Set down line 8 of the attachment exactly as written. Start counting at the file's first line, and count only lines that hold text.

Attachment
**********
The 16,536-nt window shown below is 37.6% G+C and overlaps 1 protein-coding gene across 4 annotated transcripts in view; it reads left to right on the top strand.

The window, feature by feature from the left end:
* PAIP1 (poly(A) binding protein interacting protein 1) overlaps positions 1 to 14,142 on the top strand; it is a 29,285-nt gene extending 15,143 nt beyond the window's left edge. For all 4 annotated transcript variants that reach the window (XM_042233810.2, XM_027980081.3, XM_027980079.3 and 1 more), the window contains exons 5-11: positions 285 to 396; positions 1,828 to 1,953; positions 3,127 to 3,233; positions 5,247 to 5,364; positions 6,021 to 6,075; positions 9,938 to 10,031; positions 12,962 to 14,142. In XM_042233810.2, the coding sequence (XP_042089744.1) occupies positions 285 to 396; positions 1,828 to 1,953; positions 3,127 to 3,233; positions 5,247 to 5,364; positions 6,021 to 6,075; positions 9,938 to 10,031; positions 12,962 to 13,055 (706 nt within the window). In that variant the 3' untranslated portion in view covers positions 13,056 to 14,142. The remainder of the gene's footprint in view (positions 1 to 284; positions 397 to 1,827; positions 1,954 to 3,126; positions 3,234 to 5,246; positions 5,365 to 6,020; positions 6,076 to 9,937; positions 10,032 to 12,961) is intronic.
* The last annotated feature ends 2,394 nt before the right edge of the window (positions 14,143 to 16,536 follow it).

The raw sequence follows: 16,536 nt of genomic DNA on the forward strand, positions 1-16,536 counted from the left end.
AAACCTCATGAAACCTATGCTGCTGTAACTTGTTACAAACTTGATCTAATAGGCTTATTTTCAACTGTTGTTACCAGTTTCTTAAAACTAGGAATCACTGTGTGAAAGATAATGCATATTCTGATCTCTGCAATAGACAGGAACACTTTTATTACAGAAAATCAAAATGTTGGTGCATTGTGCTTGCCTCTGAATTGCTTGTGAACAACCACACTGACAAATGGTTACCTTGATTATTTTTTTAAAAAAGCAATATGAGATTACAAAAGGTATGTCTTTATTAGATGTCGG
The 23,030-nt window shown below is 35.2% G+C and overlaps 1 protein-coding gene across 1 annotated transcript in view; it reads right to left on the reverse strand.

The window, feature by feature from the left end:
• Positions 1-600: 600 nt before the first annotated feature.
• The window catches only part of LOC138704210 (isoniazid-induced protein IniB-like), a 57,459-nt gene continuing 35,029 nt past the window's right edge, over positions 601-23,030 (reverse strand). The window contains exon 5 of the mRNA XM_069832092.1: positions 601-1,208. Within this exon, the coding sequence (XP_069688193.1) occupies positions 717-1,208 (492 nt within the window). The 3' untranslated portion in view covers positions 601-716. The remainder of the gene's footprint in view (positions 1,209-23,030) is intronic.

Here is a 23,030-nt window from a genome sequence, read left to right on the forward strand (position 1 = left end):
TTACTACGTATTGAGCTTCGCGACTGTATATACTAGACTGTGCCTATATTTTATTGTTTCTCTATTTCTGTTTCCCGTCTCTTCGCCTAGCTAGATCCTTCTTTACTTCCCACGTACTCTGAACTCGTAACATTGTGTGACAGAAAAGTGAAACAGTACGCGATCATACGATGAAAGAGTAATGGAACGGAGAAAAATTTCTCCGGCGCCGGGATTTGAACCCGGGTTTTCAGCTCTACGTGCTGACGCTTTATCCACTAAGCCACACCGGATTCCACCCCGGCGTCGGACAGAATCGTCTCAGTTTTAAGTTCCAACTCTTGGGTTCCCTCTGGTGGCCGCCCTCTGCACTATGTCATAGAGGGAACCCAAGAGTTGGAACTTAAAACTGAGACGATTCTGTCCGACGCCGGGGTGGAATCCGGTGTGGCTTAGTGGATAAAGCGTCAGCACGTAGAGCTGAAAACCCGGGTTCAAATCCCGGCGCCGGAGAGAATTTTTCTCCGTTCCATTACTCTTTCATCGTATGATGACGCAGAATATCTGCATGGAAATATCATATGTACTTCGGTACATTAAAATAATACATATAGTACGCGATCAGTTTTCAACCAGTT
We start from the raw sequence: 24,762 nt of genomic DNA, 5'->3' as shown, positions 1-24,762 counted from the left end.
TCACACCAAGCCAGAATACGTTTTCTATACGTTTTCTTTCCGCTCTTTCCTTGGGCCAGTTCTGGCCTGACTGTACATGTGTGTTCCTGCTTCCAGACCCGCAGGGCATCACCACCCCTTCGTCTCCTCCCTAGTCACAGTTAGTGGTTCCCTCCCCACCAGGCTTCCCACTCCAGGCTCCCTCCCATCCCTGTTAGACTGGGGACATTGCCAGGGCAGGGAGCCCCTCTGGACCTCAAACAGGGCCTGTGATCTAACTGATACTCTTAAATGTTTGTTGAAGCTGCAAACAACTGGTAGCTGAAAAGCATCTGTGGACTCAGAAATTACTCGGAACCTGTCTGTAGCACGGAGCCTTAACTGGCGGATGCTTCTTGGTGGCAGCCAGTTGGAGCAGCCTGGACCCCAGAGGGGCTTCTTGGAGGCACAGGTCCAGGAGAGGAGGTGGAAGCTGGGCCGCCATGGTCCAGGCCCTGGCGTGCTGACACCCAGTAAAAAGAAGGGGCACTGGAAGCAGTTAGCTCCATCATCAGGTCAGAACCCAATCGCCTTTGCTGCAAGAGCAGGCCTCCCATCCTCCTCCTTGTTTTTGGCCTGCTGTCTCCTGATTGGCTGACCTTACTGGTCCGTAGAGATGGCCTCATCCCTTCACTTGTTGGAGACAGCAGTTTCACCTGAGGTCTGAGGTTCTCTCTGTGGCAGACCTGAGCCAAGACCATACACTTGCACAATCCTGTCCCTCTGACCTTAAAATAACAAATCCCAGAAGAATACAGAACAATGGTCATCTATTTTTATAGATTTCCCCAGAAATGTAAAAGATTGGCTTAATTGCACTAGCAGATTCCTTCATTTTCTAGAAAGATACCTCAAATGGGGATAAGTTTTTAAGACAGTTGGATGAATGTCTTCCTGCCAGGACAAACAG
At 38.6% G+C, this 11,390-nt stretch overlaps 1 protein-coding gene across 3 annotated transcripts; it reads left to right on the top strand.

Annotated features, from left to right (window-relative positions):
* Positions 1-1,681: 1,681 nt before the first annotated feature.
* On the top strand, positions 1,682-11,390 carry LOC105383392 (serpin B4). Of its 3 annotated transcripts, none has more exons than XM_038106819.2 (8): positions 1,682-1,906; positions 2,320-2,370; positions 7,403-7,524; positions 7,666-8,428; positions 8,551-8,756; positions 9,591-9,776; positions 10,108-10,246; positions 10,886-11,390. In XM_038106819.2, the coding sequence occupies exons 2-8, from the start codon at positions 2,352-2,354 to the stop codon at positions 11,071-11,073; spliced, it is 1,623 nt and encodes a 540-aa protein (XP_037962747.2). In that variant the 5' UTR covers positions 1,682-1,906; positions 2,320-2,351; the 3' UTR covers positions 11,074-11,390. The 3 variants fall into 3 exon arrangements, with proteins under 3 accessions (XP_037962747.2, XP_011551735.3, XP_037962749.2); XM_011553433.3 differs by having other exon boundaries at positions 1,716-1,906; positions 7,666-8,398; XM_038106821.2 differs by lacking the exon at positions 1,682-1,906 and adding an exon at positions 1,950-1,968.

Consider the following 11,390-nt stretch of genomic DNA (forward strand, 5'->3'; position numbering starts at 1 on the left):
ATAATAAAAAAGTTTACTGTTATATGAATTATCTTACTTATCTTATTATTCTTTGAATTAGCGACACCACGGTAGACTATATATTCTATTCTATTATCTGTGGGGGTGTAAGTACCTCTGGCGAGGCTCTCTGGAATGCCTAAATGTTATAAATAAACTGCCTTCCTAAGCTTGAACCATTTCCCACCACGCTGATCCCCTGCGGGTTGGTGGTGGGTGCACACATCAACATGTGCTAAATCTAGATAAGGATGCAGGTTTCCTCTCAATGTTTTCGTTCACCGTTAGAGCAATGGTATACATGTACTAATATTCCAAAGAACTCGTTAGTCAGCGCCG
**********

The window, feature by feature from the left end: